Taking Care of Taxes for the Self Employed
Tips for first time self-employed filers
Working from home might provide certain conveniences, but don’t count a tax break among them.
The COVID-19 pandemic changed the way that Americans work, with many adopting a remote setup. Some businesses have pushed to return workers to the office, but many workers continue to work from home (WFH).
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But remote does not come with any added tax benefits, according to tax prep companies.
Image 1 of 3 working from home concept | iStock
An H&R Block spokesperson told FOX Business that "Taxpayers that are working from home as an employee will not be able to deduct any expenses related to their work. The Tax Cuts and Jobs Act of 2017 eliminated the deduction for unreimbursed employee expenses for tax years 2018-2025."
Instead, taxpayers who are self-employed "may qualify for the home office deduction and any other business expenses that are ordinary and necessary to their business." Such deductions rely on setting aside an area "exclusively and regularly" for the business.
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The one area that remote employees must pay attention to is any reimbursements received from their employers: Mark Steber, a senior vice president and chief tax information officer at Jackson Hewitt, explained that reimbursement can count as taxable income, depending on an employer’s benefits setup.
"What I have seen over the last year, absent a tax break … is a great deal more discussion and negotiation with your employer to say I am working from home, I have incurred these costs and these new, work-related expenses, how about some reimbursement," Steber explained. "But those are really reimbursements for out-of-pocket expenses, and unless you have an accountable business expense plan, that’s taxable income."
Businessman discussing work on video call with team members
"If you ask your boss for $5000 for a desk or multiple monitors, and they give you $5000, that’s taxable income," Steber added, calling it a "facts and circumstances" situation. "Now, there are rules for accountable plans … if you have an accountable plan where you submit receipts, and you’re reimbursed for those receipts and certainly not just given a wad of cash, you very well might be able to not declare that as taxable income."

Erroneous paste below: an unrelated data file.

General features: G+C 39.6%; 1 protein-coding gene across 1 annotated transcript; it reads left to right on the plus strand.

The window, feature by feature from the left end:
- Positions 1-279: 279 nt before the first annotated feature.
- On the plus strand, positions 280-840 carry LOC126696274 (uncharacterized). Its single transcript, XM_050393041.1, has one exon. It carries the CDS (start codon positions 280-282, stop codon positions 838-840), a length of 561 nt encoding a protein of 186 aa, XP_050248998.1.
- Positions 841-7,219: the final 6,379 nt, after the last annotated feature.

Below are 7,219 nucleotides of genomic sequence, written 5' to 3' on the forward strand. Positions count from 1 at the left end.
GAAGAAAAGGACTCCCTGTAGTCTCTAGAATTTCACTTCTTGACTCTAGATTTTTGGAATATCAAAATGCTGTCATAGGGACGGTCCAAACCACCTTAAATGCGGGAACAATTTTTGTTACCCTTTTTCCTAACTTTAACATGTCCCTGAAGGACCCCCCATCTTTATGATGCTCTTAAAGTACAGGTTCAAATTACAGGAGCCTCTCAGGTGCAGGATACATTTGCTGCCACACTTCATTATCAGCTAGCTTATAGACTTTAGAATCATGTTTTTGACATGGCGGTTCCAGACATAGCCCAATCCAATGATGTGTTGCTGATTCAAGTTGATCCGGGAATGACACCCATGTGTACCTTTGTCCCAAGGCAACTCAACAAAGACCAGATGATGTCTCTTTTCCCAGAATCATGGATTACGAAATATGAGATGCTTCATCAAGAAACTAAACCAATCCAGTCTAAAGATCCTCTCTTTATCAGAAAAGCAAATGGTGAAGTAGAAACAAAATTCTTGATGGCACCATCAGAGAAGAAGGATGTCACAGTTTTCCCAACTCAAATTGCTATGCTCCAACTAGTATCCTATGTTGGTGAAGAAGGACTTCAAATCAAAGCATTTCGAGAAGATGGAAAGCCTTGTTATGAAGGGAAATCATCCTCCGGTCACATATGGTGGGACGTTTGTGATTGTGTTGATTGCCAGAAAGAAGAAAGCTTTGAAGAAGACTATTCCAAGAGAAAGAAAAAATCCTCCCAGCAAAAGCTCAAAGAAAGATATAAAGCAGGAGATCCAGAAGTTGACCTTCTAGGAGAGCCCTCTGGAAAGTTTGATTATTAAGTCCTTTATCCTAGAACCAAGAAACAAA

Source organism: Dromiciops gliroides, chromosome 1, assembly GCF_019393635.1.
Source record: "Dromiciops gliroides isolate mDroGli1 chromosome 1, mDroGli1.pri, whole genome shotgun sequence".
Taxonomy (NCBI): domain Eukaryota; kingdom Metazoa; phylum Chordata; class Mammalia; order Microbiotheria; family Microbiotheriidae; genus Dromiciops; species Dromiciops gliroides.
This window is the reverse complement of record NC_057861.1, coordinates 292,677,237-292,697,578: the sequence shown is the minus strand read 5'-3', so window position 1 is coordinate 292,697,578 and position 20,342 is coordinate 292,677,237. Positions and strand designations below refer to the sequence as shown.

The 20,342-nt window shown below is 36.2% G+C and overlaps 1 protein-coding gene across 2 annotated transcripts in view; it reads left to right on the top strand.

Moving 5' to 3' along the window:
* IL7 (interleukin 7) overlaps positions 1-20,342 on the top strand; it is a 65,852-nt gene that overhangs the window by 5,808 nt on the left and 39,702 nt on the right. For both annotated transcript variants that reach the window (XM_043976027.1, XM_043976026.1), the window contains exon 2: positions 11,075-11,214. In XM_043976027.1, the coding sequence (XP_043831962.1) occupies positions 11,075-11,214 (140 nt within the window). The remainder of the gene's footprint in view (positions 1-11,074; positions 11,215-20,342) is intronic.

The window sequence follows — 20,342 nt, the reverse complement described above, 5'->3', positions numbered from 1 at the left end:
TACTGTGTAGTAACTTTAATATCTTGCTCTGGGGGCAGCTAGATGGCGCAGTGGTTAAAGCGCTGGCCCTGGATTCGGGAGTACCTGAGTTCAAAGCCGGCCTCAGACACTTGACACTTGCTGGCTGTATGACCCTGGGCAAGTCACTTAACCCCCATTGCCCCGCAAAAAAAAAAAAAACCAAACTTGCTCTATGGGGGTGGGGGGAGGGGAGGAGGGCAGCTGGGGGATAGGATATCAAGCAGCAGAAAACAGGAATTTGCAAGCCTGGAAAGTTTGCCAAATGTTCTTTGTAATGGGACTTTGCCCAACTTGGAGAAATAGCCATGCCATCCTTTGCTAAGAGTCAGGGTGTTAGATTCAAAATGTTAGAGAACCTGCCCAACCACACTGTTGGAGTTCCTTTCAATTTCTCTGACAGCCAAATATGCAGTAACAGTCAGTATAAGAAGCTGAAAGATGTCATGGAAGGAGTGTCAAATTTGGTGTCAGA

The landscape of WFH, self-employed businesses is booming thanks to what tax prep firm Intuit calls the "creator economy" – an industry that includes everyone from Instagram influencers to Twitch streamers and even OnlyFans talent.
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A recent TurboTax survey found an increase of 207% in taxpayers claiming creator, streamer, influencer or related occupations from tax year 2018 to tax year 2020. Just over half of those individuals filed without a W-2 form, indicating that they rely on their creator occupation as the primary source of income.
"We’re just trying to educate those people because they’re making money and they’re self-employed," Lisa Greene-Lewis, an Intuit CPA and TurboTax blog editor, told FOX Business. "They don’t realize now they’re making money, and on the flip side, they’re so much they can deduct and such unique deductions at that, like their camera equipment, all of it."
Steber believes that the tax code will evolve to reflect the reality of the average American: If a bulk of workers remain remote the tax code may eventually account for it.
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"That’s how our tax code has gotten to be the complex and yet fair way it is," he said. "What the taxes have been reflective of is the complicated nature of our society: Buy a new home, get a new home buyer credit; buy electric vehicles, they created an alternative fuel vehicle credit; working from home as a business, a home office deduction."
"It’s certainly within the powers of our elected officials," he added, noting that is not in the current conversation.
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